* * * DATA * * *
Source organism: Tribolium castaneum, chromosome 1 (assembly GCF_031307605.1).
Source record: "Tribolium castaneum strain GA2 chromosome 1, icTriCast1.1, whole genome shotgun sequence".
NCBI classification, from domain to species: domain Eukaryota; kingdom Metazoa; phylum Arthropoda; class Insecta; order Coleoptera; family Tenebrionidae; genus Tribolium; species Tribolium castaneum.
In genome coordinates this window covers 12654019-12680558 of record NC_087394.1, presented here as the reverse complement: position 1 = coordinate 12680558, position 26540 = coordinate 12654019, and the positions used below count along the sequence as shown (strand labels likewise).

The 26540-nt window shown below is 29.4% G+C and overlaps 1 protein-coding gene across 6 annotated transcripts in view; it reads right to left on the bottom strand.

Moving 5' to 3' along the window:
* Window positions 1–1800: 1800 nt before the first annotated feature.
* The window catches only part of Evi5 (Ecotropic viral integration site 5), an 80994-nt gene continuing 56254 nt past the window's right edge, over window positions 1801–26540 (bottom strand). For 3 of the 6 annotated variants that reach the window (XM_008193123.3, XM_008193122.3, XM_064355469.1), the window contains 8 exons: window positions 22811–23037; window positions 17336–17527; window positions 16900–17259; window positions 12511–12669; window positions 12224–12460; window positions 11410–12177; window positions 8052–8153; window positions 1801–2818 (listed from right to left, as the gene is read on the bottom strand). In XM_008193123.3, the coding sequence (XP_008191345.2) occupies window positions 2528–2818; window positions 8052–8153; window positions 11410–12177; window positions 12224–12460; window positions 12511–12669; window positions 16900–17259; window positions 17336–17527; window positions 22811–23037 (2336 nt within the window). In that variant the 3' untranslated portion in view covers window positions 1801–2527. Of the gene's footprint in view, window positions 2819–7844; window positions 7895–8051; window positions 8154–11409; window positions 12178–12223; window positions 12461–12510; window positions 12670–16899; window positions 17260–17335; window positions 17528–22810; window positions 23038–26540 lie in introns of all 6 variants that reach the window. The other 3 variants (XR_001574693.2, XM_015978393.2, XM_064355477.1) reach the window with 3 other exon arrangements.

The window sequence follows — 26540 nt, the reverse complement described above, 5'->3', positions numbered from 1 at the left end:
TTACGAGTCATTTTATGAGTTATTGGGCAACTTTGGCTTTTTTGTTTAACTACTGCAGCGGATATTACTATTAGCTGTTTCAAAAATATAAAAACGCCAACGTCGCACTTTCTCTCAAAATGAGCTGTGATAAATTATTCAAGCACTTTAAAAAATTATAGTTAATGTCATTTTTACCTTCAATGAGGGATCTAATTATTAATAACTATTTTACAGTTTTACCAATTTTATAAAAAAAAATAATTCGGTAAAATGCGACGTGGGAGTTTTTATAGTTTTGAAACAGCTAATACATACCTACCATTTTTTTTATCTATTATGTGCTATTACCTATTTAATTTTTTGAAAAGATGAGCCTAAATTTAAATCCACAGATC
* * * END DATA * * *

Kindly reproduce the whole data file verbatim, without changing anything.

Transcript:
Source organism: Tribolium castaneum, chromosome 1 (assembly GCF_031307605.1).
Source record: "Tribolium castaneum strain GA2 chromosome 1, icTriCast1.1, whole genome shotgun sequence".
NCBI classification, from domain to species: domain Eukaryota; kingdom Metazoa; phylum Arthropoda; class Insecta; order Coleoptera; family Tenebrionidae; genus Tribolium; species Tribolium castaneum.
In genome coordinates this window covers 12654019-12680558 of record NC_087394.1, presented here as the reverse complement: position 1 = coordinate 12680558, position 26540 = coordinate 12654019, and the positions used below count along the sequence as shown (strand labels likewise).

The 26540-nt window shown below is 29.4% G+C and overlaps 1 protein-coding gene across 6 annotated transcripts in view; it reads right to left on the bottom strand.

Moving 5' to 3' along the window:
* Window positions 1–1800: 1800 nt before the first annotated feature.
* The window catches only part of Evi5 (Ecotropic viral integration site 5), an 80994-nt gene continuing 56254 nt past the window's right edge, over window positions 1801–26540 (bottom strand). For 3 of the 6 annotated variants that reach the window (XM_008193123.3, XM_008193122.3, XM_064355469.1), the window contains 8 exons: window positions 22811–23037; window positions 17336–17527; window positions 16900–17259; window positions 12511–12669; window positions 12224–12460; window positions 11410–12177; window positions 8052–8153; window positions 1801–2818 (listed from right to left, as the gene is read on the bottom strand). In XM_008193123.3, the coding sequence (XP_008191345.2) occupies window positions 2528–2818; window positions 8052–8153; window positions 11410–12177; window positions 12224–12460; window positions 12511–12669; window positions 16900–17259; window positions 17336–17527; window positions 22811–23037 (2336 nt within the window). In that variant the 3' untranslated portion in view covers window positions 1801–2527. Of the gene's footprint in view, window positions 2819–7844; window positions 7895–8051; window positions 8154–11409; window positions 12178–12223; window positions 12461–12510; window positions 12670–16899; window positions 17260–17335; window positions 17528–22810; window positions 23038–26540 lie in introns of all 6 variants that reach the window. The other 3 variants (XR_001574693.2, XM_015978393.2, XM_064355477.1) reach the window with 3 other exon arrangements.

The window sequence follows — 26540 nt, the reverse complement described above, 5'->3', positions numbered from 1 at the left end:
TTACGAGTCATTTTATGAGTTATTGGGCAACTTTGGCTTTTTTGTTTAACTACTGCAGCGGATATTACTATTAGCTGTTTCAAAAATATAAAAACGCCAACGTCGCACTTTCTCTCAAAATGAGCTGTGATAAATTATTCAAGCACTTTAAAAAATTATAGTTAATGTCATTTTTACCTTCAATGAGGGATCTAATTATTAATAACTATTTTACAGTTTTACCAATTTTATAAAAAAAAATAATTCGGTAAAATGCGACGTGGGAGTTTTTATAGTTTTGAAACAGCTAATACATACCTACCATTTTTTTTATCTATTATGTGCTATTACCTATTTAATTTTTTGAAAAGATGAGCCTAAATTTAAATCCACAGATC